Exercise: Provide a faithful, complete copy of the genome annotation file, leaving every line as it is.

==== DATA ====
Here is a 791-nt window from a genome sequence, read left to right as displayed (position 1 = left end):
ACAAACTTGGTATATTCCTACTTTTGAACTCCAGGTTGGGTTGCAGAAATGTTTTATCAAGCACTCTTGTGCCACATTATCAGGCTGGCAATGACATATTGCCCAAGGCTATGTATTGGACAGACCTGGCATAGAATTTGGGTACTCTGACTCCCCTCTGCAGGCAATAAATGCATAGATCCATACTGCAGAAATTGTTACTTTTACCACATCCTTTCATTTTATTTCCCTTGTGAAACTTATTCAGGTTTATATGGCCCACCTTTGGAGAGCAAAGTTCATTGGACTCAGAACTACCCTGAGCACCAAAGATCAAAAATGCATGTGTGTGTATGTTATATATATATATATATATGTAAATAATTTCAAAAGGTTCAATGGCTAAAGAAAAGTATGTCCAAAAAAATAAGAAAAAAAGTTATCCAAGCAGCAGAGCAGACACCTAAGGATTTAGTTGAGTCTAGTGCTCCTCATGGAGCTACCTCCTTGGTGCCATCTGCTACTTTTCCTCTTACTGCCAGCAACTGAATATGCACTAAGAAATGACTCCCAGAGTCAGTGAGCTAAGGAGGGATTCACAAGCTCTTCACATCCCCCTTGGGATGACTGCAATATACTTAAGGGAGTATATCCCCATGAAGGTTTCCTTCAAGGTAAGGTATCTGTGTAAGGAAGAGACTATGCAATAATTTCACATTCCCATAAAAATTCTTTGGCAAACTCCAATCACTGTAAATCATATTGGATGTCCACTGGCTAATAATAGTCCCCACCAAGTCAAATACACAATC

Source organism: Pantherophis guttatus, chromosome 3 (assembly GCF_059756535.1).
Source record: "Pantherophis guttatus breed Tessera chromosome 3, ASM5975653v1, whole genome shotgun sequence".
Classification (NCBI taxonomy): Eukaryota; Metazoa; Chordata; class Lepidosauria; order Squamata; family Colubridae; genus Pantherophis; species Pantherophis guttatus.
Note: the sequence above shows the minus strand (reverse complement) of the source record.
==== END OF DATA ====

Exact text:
Here is a 791-nt window from a genome sequence, read left to right as displayed (position 1 = left end):
ACAAACTTGGTATATTCCTACTTTTGAACTCCAGGTTGGGTTGCAGAAATGTTTTATCAAGCACTCTTGTGCCACATTATCAGGCTGGCAATGACATATTGCCCAAGGCTATGTATTGGACAGACCTGGCATAGAATTTGGGTACTCTGACTCCCCTCTGCAGGCAATAAATGCATAGATCCATACTGCAGAAATTGTTACTTTTACCACATCCTTTCATTTTATTTCCCTTGTGAAACTTATTCAGGTTTATATGGCCCACCTTTGGAGAGCAAAGTTCATTGGACTCAGAACTACCCTGAGCACCAAAGATCAAAAATGCATGTGTGTGTATGTTATATATATATATATATATGTAAATAATTTCAAAAGGTTCAATGGCTAAAGAAAAGTATGTCCAAAAAAATAAGAAAAAAAGTTATCCAAGCAGCAGAGCAGACACCTAAGGATTTAGTTGAGTCTAGTGCTCCTCATGGAGCTACCTCCTTGGTGCCATCTGCTACTTTTCCTCTTACTGCCAGCAACTGAATATGCACTAAGAAATGACTCCCAGAGTCAGTGAGCTAAGGAGGGATTCACAAGCTCTTCACATCCCCCTTGGGATGACTGCAATATACTTAAGGGAGTATATCCCCATGAAGGTTTCCTTCAAGGTAAGGTATCTGTGTAAGGAAGAGACTATGCAATAATTTCACATTCCCATAAAAATTCTTTGGCAAACTCCAATCACTGTAAATCATATTGGATGTCCACTGGCTAATAATAGTCCCCACCAAGTCAAATACACAATC

Source organism: Pantherophis guttatus, chromosome 3 (assembly GCF_059756535.1).
Source record: "Pantherophis guttatus breed Tessera chromosome 3, ASM5975653v1, whole genome shotgun sequence".
Classification (NCBI taxonomy): Eukaryota; Metazoa; Chordata; class Lepidosauria; order Squamata; family Colubridae; genus Pantherophis; species Pantherophis guttatus.
Note: the sequence above shows the minus strand (reverse complement) of the source record.